Eliminating Factor Number 2: I will assume the right Sophronia/e Taylor was an adult, above the age of 15, by 1848.  While children and adolescents were present at the Seneca Falls Convention, I find it unlikely that an unaccompanied minor would have signed the Declaration.  Another signatory with an identical surname might suggest that a signer was an accompanied minor.  In the case at hand, there are no other Taylors present on the Declaration.  This eliminates the Sophronia Taylor born in Wilton, New York, in 1838; Wilton also happens to be 191 miles away from Seneca Falls.

This process of elimination, I admit, is not foolproof.  Still, I was left with two adult Sophronia Taylors who lived in the vicinity of Seneca Falls in 1848.  The two Sophronia Taylors had a number of remarkable parallels: they resided primarily in Cayuga County, were married to husbands more than ten years their senior, lost husbands under unknown circumstances, moved around a great deal (for not entirely clear reasons), and left behind somewhat scant archival records of their lives.  Only in the later stages of my research of both Soprhonias was I able to eliminate of the candidates that emerged.  Because of the challenge of disambiguating the two distinct, yet similar lifelines of the two Sophronia Taylors, I have decided to include a short profile of both individuals. 

Sophronia Taylor (née Enos)

(Circa 1811 - August 4th, 1895)

According to the 1855 New York Census, Sophronia Enos (spelled “Sophrona” in this document) was born in Chenango, circa 1811.  Likely of Puritan extraction, Sophronia was the daughter of one Submit Newcomb, Canadian, and Roswell Enos, Massachusettan.  

At the time of the 1855 census, Sophronia is listed a resident of Mentz, Cayuga County.  Her husband, David Adams Taylor, is 13 years her senior, and his occupation is listed as farmer.  Living under the same roof are Thomas and Catharine Anderson, immigrants from Ireland and day-laborers, and the Andersons’ five American-born children.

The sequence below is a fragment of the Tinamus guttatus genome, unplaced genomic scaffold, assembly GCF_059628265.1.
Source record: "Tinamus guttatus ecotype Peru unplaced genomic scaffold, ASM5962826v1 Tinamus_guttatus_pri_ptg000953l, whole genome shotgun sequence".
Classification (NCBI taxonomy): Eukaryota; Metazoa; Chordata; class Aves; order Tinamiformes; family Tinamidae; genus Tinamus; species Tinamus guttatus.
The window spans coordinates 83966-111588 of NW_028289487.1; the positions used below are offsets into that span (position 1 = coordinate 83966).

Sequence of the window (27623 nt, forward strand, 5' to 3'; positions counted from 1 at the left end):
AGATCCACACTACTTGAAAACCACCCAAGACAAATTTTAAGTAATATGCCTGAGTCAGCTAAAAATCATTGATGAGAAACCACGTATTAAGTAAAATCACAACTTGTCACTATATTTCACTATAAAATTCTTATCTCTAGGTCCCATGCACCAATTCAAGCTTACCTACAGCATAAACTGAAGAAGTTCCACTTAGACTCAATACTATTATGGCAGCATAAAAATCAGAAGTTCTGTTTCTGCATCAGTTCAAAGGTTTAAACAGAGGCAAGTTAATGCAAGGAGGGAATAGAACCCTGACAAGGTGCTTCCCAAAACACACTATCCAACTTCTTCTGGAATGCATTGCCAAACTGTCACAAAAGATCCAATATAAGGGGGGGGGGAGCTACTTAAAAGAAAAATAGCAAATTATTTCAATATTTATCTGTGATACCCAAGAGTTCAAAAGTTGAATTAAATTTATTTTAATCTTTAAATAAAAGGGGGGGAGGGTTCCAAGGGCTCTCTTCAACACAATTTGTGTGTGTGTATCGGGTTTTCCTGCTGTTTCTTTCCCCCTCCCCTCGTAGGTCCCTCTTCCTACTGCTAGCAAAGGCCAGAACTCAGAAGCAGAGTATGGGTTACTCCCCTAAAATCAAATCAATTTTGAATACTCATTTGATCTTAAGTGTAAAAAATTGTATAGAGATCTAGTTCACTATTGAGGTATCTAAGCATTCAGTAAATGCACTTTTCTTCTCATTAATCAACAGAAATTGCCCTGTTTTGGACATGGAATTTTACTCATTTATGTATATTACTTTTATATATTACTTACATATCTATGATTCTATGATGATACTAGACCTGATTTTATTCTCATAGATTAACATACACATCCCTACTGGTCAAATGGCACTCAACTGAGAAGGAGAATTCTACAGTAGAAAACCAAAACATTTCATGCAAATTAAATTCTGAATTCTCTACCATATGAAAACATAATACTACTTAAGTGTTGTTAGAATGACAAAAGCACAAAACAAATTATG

The 1860, 1865, and 1875 censuses situate Sophronia and David in Victory, Cayuga County.  The 1860 values their estate at $3400.  By 1880, the Taylors have relocated to Montezuma, Cayuga.  David, now 82, is identified as a physician.

According to records included in the FindaGrave.com database, Sophronia Enos Taylor died on August 4th, 1895, at age 83, and is interred in Sennett, Cayuga.  In April 2016, a researcher named Tiffany left a digital remembrance on Sophronia’s FindaGrave webpage, thanking the Taylors: “David and Sophronia took in my great-great grandparents and their children, the Anderson family, for a time.  I am grateful to them and their kindness.”

Only in the late stages of my research did I come across John Bearse Newcomb’s 1874 Genealogical Memoir of the Newcomb Family, which includes information on Sophronia Enos Taylor.  Newcomb relates that Sophronia, born August 26th, 1811, was one of 11 Enos children. Sophronia was first married in 1830 in Victory to one Calvin Rumsey, who subsequently passed away.  She remarried, via the volume’s laconic notation, “she m. 2d. in Feb. 1851, David A. Taylor” (153).  Record of Sophronia’s second marriage is also included in Andrew Napoleon Adams’ 1898 Genealogical History of Henry Adams, but is said to have occurred on “June 13, 1850” (112).  According to Adams', David's career was as a teacher.  Via her second marriage, “Sophronia (Enos) Rumsey” became an extended member of the Boston Adams family, which includes John Adams, John Quincy Adams, and Henry Brooks Adams. 

While each volume affixes different dates to the wedding of this Sophronia Taylor, they both fall after the turn of the decade.  This means that this Sophronia would most probably have signed her name as Sophronia Rumsey in 1848, making her the less likely candidate as signer.

Sophronia Taylor (née Mack)

(Circa 1812/13 - After 1865)

The records of the life of Sophronia Mack Taylor, much like her namesake, suggests a life of tragedy and resilience.  The 1850 U.S. Census places a “Sophrona” Taylor in Aurelius, the village on the eastern shore of Cayuga Lake, directly opposite Seneca Falls.  Her husband, George W. Taylor, is identified as a “Clothier.”  She is 37 at the time of the census (so, born in Vermont circa 1812-13), and he is 49.  Their family includes Franklin, 11; William, 10; Adelaide, 5; Josephine, 3.  The Taylor family shares the household with Bridgett Lingham, a 30-year-old domestic helper from Ireland.